The Human Face by Max Picard

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The Human Face by Max Picard

Post by tbieter » Mon Dec 04, 2017 1:50 pm

This morning I began reading The Human Face by Max Picard (1930). Here are the beginning paragraphs for you to contemplate:

He who looks upon a human face is moved to the very core of his being; his emotions, his understanding, his will are affected, and even the very depths of him, where his emotions, intelligence and will coexist in that dark formlessness which we call presentiment or foreboding, he feels the face which he looks upon. His whole being is ploughed up.

Man’s face is the image of God. And the image of God is like a call to the spectator: the whole being of the spectator is called together and held together. It is as if the image of God were being shown that man is still the whole creature that he was when God placed him upon the earth.

And perhaps comment upon.

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Re: The Human Face by Max Picard

Post by EchoesOfTheHorizon » Thu Dec 07, 2017 10:57 am

I don't think Narcissist was thinking this deep when he peered into the water.

My face never gives off emotion, save anger (unfortunate since I'm a stoic).... I make a exceptionally intimidating angry face, which coincidently also is my thinking face. The blank face often comes off to people as sheepish or fearful.

It has gotten to the point that when I go to a restaurant, such as a place called Mario's (a Dean Martin themed Italian restaurant, he was from here) I gotta take the most isolated booth and keep my back to the crowd so the don't see me while I read. I gotta go out to read a book, can't do it for some bizarre reason at home, but don't like people's reaction to my face. When I'm out just walking, or hiking, I become self conscious at times, especially around younger women, I can look fearsome or sad, even if I'm thinking about something funny, and so hide my face, go out of my way to the far side of the sidewalk or trail. I've have seen enough look at me oddly, so just rather not deal with it. I just keep my head down, looking a few feet while I walk, till I get out of town. Then once in the countryside, heading from West Virginia, I brighten up, especially on the rare occasion I'm in a spot I've never been before, and get excited by finding out what it behind the next hill, and the one after that, where this creek or stream goes to. Then I enter into a strange town exhausted, and sweaty, self conscious to a degree. Go and sit down in a corner of a McDonalds or something, drink a few cups.

My face doesn't ever reveal much other than I don't much like it. It is a burden. I'm a INTJ, we don't much use our faces. I've grown a bread to cover up some vitiligo spots on my necks. I wear $340 ballistic Oakley glasses from my beard to my eyebrows, and a hat over that. I don't want to deal with my face. It isn't unattractive, many complimented it when it wasn't covered up, but I just can't maintain it for the world, it doesn't reflect me. You can't see what is going on through it. Nobody ever gets it right unless they see my eyes, and I don't care to look people in the eyes, I'm borderline autistic, and just don't like doing it.... nothing to do with self esteem like some people guess. I just... hate it. If I'm looking you in the eye it is because I'm studying you. A glance or two is usually all I need. Faces tell a lot about a personality type, the generic features of a thought process underlining a personality. I know not if you are a good or bad person, but can grasp general generic outlines of what to expect. The disappointment will unfold generically, as will the excitement. Most, I'm unimpressed. Mostly unimpressed these days, very few dynamic people around. So I don't bother, preferring random surprise.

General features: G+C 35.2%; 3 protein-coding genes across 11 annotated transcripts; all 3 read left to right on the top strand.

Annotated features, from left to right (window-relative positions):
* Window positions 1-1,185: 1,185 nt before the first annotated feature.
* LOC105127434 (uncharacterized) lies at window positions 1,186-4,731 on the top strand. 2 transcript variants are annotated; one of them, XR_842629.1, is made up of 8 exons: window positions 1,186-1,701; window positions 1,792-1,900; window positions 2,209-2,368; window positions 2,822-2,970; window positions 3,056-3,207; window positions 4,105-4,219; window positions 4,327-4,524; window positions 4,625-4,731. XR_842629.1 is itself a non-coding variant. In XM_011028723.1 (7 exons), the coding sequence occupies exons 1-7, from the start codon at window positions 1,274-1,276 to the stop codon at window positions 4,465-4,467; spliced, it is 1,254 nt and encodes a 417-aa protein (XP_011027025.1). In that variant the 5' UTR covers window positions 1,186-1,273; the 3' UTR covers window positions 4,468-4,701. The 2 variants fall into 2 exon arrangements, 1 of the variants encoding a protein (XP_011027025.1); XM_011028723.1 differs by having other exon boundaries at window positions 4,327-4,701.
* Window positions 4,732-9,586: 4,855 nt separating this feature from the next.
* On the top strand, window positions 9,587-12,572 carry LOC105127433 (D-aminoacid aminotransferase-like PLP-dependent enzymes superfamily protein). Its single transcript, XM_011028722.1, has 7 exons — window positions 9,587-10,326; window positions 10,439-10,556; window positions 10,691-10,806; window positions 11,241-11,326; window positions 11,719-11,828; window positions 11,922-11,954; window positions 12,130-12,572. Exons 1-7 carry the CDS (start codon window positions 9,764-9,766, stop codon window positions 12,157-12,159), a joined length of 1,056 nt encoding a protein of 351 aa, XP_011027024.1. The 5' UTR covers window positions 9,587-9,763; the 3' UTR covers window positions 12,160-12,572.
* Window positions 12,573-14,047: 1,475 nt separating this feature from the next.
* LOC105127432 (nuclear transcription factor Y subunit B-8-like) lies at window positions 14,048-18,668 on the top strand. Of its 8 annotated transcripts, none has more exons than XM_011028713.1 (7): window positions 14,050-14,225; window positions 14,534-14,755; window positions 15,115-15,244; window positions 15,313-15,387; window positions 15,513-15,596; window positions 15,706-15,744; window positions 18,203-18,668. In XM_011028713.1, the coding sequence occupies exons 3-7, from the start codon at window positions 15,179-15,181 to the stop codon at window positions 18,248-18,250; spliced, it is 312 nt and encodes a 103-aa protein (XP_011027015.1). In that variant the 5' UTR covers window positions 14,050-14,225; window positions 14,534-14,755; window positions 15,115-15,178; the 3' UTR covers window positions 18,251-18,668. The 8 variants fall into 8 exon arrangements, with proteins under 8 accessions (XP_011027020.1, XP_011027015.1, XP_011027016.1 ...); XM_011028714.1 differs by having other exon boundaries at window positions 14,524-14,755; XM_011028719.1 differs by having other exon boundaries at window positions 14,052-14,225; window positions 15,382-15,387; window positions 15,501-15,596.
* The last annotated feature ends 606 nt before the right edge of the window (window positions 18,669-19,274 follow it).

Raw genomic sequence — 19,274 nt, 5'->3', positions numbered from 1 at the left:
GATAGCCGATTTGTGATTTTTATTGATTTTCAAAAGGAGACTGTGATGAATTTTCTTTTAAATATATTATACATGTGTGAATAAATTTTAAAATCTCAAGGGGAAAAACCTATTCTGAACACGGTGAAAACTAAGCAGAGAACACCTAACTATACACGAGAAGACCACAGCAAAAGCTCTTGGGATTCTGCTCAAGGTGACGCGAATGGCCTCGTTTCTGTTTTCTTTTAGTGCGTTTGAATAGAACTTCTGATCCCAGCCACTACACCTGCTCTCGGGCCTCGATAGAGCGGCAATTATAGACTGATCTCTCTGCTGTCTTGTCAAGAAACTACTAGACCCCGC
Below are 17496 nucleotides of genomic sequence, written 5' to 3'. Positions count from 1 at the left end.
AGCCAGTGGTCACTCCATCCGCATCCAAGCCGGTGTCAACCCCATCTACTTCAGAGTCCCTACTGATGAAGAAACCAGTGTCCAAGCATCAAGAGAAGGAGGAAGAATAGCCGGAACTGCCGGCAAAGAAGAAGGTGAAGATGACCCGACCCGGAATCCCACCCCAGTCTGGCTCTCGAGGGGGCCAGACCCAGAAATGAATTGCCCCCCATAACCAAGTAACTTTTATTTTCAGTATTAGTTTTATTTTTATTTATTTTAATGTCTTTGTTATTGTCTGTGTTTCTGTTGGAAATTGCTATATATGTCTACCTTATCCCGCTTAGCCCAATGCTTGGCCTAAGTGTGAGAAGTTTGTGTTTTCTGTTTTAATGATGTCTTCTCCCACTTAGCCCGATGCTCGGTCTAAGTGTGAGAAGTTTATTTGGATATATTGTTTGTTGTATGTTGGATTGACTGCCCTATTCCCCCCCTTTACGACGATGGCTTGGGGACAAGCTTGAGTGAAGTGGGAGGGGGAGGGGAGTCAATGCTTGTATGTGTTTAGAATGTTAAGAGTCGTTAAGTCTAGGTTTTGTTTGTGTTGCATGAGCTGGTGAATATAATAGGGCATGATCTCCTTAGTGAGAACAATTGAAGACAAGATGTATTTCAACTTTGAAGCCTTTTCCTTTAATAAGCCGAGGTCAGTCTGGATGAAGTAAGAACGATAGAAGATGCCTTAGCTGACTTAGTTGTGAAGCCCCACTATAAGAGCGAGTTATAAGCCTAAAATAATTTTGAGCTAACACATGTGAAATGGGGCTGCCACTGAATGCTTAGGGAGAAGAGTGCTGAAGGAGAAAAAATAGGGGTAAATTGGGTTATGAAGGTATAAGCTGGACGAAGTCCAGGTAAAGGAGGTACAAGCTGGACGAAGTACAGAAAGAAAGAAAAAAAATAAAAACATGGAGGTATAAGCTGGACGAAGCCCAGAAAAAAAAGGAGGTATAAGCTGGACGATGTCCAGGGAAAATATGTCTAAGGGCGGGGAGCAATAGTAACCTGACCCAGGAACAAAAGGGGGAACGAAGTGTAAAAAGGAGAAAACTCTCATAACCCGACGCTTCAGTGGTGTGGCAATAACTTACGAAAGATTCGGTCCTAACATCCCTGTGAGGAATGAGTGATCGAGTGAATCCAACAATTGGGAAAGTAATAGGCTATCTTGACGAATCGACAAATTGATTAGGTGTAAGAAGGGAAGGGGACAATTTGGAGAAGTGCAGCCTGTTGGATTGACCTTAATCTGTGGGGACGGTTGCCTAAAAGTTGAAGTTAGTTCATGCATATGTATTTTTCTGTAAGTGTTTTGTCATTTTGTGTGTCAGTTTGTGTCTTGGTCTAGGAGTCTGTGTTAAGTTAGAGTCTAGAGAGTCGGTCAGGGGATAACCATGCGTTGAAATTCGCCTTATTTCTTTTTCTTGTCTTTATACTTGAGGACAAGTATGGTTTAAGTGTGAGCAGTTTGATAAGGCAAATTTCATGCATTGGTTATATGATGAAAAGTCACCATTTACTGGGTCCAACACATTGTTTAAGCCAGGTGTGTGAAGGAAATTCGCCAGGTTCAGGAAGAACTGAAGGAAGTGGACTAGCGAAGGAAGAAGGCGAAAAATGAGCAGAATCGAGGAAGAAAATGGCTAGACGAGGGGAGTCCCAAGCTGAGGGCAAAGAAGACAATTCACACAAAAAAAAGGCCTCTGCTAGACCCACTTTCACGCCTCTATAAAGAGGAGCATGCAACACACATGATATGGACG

One of the most depressing things I face is knowing I won't ever meet someone I'm deeply impressed with like I could when I was young. Seen too much of life to have heroes anymore. Everything has a complicated but less than stellar past to it. Seeing the mundane creep into everything, the sense of wonder escaping, endless faces and customs merging into the mundane. I'm loosing faith in mankind, but am still lured by the silent joy of the endless horizon, of surprise, of the unknown. A face is for society, but I'd sacrifice mine to learn a greater truth, to set sail for a new land, to discover the greater mysteries of life. I worry about what will someday happen when even this spark of life eventually fades, as all things inevitably do. I'll be the most alone at that point, more alone facing death than most ever can imagine. I'll rot where I'll drop, and nobody will find my bones, in some rarely thought of forest or poorly explored mountain range.

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